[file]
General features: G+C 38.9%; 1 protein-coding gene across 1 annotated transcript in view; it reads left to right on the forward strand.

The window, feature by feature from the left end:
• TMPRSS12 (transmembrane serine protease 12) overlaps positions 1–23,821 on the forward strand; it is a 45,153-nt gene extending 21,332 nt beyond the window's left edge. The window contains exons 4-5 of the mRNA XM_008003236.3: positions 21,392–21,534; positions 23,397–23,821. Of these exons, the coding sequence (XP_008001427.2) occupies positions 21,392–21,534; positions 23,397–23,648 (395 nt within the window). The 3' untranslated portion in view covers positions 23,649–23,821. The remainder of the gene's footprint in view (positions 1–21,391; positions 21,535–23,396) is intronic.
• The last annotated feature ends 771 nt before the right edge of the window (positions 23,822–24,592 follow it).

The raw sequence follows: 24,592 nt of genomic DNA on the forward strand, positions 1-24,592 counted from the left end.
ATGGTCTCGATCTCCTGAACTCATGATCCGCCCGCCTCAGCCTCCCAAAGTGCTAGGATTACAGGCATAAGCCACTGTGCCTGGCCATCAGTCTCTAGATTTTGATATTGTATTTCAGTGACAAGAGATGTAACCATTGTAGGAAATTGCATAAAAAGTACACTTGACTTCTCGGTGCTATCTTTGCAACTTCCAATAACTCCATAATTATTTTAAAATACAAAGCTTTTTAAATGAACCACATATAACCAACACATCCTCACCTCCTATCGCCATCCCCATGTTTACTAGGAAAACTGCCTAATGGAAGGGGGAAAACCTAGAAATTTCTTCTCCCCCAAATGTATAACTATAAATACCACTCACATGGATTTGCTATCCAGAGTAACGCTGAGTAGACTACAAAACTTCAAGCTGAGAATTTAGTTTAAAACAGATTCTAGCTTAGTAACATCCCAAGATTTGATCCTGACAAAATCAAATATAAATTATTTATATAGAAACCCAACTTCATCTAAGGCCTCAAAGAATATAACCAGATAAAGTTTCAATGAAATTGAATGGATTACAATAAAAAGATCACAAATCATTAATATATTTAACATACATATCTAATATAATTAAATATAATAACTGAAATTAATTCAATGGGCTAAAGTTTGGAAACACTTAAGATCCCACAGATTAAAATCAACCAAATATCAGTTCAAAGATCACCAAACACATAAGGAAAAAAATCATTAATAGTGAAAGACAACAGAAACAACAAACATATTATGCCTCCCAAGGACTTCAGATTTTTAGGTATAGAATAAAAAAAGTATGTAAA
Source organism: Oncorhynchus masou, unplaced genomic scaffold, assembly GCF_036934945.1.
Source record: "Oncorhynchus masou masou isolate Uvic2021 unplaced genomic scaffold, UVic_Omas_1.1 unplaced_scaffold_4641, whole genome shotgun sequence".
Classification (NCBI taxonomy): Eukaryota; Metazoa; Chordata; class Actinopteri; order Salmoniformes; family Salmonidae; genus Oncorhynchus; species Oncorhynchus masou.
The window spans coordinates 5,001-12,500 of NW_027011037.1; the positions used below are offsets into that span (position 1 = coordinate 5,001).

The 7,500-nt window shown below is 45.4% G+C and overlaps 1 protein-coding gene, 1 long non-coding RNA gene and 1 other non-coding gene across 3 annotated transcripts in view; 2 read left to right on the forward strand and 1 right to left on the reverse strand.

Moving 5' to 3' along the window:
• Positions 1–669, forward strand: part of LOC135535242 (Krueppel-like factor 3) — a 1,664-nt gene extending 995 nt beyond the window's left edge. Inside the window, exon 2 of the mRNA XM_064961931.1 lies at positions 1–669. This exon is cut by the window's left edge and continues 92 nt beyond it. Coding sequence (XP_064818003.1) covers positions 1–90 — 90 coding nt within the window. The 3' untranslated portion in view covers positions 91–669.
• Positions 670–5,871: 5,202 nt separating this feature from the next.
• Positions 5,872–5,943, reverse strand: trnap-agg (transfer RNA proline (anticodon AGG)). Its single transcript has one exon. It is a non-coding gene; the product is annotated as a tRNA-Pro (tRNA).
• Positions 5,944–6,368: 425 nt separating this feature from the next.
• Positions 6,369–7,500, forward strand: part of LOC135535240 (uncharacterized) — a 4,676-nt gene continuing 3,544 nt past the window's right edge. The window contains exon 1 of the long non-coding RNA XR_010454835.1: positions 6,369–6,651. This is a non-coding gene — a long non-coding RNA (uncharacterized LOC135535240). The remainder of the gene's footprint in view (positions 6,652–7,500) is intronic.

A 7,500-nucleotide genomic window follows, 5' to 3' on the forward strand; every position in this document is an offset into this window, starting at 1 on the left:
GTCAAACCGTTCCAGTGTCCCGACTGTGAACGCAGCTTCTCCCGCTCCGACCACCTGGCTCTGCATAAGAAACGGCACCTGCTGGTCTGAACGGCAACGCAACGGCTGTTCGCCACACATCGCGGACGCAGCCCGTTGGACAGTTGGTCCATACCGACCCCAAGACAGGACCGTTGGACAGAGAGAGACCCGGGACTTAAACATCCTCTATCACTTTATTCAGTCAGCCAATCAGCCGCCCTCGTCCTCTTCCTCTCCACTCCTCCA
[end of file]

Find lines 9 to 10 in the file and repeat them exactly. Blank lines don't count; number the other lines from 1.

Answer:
Classification (NCBI taxonomy): Eukaryota; Metazoa; Chordata; class Actinopteri; order Salmoniformes; family Salmonidae; genus Oncorhynchus; species Oncorhynchus masou.
The window spans coordinates 5,001-12,500 of NW_027011037.1; the positions used below are offsets into that span (position 1 = coordinate 5,001).